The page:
It's a trout farm and an Indian Museum. Yes, it's Henschel

Henschel Indian Museum and Trout Farm

One of the most unusual sites visitors will come across in Wisconsin might well be the Henschel Indian Museum and Trout Farm. Just that combination of Native American artifacts and a trout farm suggests that this is an informal, laid-back place without a bit of stuffy.

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For five generations and 165 years, the Henschel family has quite literally been plowing over Indian artifacts and even old burial sites. Their land is so richly endowed that archeologists have come to conduct digs. The Henschel family has found so many artifacts that they started their own museum. In fact, when asked whether the numerous displayed pieces all came from the farm, Gary Henschel explained that almost all do, as well as the bushel bags currently in storage because there isn't enough room to display them all.

When the Henschel family arrived with oxen and a wagon in 1849 they weren't aware of the history that was literally only inches below the rich soil. Even today, 5th generation Gary Henschel describes walking up and down the rows of corn in the fields after a rain, doing nothing more than looking down to find arrowheads.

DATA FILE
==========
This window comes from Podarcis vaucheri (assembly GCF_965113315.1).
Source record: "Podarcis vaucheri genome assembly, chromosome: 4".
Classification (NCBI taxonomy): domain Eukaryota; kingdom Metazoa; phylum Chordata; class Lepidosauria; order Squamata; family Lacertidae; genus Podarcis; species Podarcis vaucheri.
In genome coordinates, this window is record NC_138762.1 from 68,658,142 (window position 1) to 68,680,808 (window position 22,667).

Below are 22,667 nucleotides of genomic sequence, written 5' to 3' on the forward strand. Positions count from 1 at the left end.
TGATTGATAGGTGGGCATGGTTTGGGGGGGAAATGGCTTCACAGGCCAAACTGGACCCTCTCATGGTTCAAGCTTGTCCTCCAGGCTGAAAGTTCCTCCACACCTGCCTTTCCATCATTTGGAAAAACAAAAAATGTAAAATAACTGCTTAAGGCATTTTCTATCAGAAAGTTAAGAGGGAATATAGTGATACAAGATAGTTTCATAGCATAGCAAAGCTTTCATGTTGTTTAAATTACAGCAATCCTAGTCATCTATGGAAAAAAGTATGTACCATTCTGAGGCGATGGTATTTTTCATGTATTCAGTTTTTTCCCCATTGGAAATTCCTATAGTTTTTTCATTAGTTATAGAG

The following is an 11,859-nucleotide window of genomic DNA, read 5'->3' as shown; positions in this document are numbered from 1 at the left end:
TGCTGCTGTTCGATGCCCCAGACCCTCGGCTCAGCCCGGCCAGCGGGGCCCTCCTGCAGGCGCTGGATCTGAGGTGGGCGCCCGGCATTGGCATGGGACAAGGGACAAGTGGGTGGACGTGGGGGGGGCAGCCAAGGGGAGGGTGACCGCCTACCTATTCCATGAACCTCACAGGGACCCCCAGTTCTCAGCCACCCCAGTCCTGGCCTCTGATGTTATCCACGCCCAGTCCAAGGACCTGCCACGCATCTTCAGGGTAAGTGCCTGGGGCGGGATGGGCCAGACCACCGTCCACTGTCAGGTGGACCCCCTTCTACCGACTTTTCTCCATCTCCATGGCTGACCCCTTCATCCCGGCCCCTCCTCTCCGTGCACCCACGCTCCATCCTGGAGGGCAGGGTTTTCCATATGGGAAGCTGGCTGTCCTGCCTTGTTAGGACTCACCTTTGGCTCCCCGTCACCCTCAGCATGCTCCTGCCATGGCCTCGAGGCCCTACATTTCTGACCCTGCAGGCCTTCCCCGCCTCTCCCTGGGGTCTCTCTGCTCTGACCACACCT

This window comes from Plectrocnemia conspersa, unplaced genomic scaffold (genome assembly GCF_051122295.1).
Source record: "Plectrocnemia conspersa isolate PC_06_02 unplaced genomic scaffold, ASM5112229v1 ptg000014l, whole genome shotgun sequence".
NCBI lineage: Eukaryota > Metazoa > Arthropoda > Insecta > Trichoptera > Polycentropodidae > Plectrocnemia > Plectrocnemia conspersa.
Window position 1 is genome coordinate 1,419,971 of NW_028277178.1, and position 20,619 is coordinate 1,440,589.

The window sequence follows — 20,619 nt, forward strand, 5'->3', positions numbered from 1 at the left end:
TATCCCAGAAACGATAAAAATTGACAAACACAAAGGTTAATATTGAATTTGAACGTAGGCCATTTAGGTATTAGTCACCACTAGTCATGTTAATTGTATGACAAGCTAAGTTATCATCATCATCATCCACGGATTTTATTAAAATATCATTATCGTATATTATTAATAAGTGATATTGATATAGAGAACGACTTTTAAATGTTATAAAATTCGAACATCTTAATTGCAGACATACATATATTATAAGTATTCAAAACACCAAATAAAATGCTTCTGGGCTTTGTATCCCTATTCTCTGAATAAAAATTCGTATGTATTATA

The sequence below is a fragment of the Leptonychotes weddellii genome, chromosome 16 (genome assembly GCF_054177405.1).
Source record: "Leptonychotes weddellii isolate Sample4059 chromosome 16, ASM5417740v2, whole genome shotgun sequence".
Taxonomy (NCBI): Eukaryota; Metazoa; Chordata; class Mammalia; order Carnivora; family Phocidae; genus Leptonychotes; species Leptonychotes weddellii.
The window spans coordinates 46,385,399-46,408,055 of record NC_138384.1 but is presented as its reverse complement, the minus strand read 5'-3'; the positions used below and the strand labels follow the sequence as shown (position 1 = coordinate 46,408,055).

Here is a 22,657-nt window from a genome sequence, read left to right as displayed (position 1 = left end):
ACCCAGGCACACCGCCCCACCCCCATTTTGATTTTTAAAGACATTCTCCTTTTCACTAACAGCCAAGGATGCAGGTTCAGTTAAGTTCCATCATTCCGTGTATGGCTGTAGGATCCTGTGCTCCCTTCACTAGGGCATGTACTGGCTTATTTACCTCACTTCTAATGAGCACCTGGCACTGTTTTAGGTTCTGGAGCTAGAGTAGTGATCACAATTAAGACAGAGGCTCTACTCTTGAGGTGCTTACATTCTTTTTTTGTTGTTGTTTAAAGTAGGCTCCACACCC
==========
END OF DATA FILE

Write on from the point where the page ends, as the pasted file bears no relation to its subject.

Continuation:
The museum part of the Henschel Indian Museum & Trout Farm holds animals skins, rugs, carved stone pipes as well as knives, arrow heads, hunting implements, and tools organized by chronological period. Gary Henschel also demonstrates and explains the tools and implements and how they were used by the early people.

In addition to the museum, visitors can follow a trail through the woods going past stone formations. Although their function is not known, Henschel suggests they might mark direction or point to astrological events. There are also effigy mounds on the site. These are raised beds of earth constructed in the shape of a stylized animal, symbol, human and are generally considered some kind of burial sites.

In 1996, Marquette University, excavating burials found near the Henschel farm, discovered a rare Red Ocher burial site. The burial contained elaborate grave goods, such as shells from the Atlantic coast and copper from the Upper Peninsula of Michigan. The name of the site comes for the early inhabitants custom of capping the top of the site with a layer of powdered red ocher.

But it is the large mound on top of the hill that is the most visually intriguing (and a bit disquieting). In the 1870s a "local mound digger" reportedly found a large vault that contained "many skeletons arranged around a large conch shell." Although a bit ghoulish perhaps, this find has been reproduced and is open to visitors.

There's one other experience open to visitors. Gary Henschel also runs Hidden Springs Trout Farm stocked with Brook and Rainbow trout. He promises no limit, no license, and you will catch a fish. You won't go away empty handed from here.

Henschel's is located in Elkhart Lake just one hour from Milwaukee. The town offers lodging, dining, shopping and road racing history.

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Neala McCarten

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